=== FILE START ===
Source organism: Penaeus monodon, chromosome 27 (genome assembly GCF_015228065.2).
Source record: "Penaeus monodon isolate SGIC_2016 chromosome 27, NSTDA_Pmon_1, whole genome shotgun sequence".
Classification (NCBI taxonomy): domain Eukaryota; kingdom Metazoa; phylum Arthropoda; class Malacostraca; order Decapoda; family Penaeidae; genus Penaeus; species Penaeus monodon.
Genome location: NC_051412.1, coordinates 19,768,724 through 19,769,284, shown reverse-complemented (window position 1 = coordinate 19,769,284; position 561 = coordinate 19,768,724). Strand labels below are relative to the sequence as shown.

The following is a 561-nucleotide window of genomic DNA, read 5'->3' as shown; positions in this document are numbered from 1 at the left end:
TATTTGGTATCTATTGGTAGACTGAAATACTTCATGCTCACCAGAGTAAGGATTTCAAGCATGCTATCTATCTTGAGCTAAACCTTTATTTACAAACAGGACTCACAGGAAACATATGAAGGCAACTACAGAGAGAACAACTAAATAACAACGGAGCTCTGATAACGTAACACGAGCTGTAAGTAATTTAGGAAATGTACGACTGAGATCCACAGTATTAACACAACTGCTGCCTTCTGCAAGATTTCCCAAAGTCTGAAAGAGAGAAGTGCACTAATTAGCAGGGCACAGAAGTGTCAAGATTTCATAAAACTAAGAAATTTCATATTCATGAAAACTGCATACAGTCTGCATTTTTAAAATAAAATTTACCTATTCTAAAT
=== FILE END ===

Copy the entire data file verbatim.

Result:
Source organism: Penaeus monodon, chromosome 27 (genome assembly GCF_015228065.2).
Source record: "Penaeus monodon isolate SGIC_2016 chromosome 27, NSTDA_Pmon_1, whole genome shotgun sequence".
Classification (NCBI taxonomy): domain Eukaryota; kingdom Metazoa; phylum Arthropoda; class Malacostraca; order Decapoda; family Penaeidae; genus Penaeus; species Penaeus monodon.
Genome location: NC_051412.1, coordinates 19,768,724 through 19,769,284, shown reverse-complemented (window position 1 = coordinate 19,769,284; position 561 = coordinate 19,768,724). Strand labels below are relative to the sequence as shown.

The following is a 561-nucleotide window of genomic DNA, read 5'->3' as shown; positions in this document are numbered from 1 at the left end:
TATTTGGTATCTATTGGTAGACTGAAATACTTCATGCTCACCAGAGTAAGGATTTCAAGCATGCTATCTATCTTGAGCTAAACCTTTATTTACAAACAGGACTCACAGGAAACATATGAAGGCAACTACAGAGAGAACAACTAAATAACAACGGAGCTCTGATAACGTAACACGAGCTGTAAGTAATTTAGGAAATGTACGACTGAGATCCACAGTATTAACACAACTGCTGCCTTCTGCAAGATTTCCCAAAGTCTGAAAGAGAGAAGTGCACTAATTAGCAGGGCACAGAAGTGTCAAGATTTCATAAAACTAAGAAATTTCATATTCATGAAAACTGCATACAGTCTGCATTTTTAAAATAAAATTTACCTATTCTAAAT